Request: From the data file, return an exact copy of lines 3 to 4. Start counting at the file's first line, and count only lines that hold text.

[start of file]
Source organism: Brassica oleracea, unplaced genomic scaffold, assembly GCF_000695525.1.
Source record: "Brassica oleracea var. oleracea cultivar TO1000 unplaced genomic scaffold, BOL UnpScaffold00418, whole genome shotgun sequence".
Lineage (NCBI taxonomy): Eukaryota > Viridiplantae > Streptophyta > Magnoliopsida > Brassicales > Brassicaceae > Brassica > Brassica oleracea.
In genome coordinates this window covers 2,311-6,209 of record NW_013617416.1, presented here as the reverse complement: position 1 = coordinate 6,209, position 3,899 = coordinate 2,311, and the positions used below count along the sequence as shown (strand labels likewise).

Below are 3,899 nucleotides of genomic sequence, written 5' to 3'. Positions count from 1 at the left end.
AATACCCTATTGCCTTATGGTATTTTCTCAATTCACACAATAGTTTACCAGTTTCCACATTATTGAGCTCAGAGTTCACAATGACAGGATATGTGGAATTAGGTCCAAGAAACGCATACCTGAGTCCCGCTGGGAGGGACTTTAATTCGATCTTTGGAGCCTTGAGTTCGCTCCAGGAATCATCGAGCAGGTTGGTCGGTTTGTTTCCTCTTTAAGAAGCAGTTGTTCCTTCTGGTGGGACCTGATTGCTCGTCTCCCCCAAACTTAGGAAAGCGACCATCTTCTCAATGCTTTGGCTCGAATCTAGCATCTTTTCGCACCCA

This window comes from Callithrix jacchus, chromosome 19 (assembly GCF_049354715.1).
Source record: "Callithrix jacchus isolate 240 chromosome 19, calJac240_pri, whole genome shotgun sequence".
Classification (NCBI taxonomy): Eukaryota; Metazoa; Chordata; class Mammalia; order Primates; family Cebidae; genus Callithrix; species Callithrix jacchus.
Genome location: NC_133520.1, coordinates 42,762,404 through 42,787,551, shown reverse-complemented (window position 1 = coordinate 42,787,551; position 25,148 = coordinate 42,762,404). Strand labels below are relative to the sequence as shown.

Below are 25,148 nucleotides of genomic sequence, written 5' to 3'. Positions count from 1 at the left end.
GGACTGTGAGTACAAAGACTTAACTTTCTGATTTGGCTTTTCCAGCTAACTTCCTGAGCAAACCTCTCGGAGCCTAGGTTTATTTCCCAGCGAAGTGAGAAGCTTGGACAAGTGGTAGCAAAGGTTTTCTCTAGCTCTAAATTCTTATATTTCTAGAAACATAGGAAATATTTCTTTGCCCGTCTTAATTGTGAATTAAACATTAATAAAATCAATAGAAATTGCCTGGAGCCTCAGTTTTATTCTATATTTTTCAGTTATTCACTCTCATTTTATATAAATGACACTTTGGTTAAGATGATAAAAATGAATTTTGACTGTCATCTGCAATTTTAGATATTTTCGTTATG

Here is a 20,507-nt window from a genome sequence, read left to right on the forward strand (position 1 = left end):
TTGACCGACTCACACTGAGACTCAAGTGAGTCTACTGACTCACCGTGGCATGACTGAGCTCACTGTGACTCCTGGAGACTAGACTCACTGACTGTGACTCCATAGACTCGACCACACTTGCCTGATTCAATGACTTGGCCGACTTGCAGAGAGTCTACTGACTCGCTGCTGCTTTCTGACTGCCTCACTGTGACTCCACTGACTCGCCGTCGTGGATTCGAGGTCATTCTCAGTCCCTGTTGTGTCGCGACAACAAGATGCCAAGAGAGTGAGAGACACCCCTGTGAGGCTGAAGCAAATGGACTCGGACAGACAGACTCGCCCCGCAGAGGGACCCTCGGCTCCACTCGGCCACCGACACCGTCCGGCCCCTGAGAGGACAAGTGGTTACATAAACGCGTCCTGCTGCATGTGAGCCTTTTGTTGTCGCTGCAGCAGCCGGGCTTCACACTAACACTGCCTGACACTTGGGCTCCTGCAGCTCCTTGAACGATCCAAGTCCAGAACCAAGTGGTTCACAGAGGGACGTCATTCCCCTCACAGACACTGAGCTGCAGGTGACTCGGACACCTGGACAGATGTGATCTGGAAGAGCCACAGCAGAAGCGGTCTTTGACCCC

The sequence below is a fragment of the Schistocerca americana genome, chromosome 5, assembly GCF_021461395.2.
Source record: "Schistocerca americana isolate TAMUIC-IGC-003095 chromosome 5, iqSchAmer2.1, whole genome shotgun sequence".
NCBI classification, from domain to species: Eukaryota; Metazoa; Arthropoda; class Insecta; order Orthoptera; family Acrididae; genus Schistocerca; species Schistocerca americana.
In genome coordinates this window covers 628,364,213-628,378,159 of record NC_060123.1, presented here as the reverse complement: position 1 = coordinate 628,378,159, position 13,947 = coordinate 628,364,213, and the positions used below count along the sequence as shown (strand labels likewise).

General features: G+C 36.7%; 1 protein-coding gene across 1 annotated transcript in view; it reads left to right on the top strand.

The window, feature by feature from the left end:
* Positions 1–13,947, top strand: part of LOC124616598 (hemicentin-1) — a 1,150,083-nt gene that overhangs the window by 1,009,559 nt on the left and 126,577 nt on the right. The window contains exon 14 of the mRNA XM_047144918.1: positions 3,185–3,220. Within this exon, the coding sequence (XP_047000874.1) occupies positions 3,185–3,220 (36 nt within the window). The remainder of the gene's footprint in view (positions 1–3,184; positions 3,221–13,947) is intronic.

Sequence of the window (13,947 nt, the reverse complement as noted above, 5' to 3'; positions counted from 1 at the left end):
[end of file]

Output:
Lineage (NCBI taxonomy): Eukaryota > Viridiplantae > Streptophyta > Magnoliopsida > Brassicales > Brassicaceae > Brassica > Brassica oleracea.
In genome coordinates this window covers 2,311-6,209 of record NW_013617416.1, presented here as the reverse complement: position 1 = coordinate 6,209, position 3,899 = coordinate 2,311, and the positions used below count along the sequence as shown (strand labels likewise).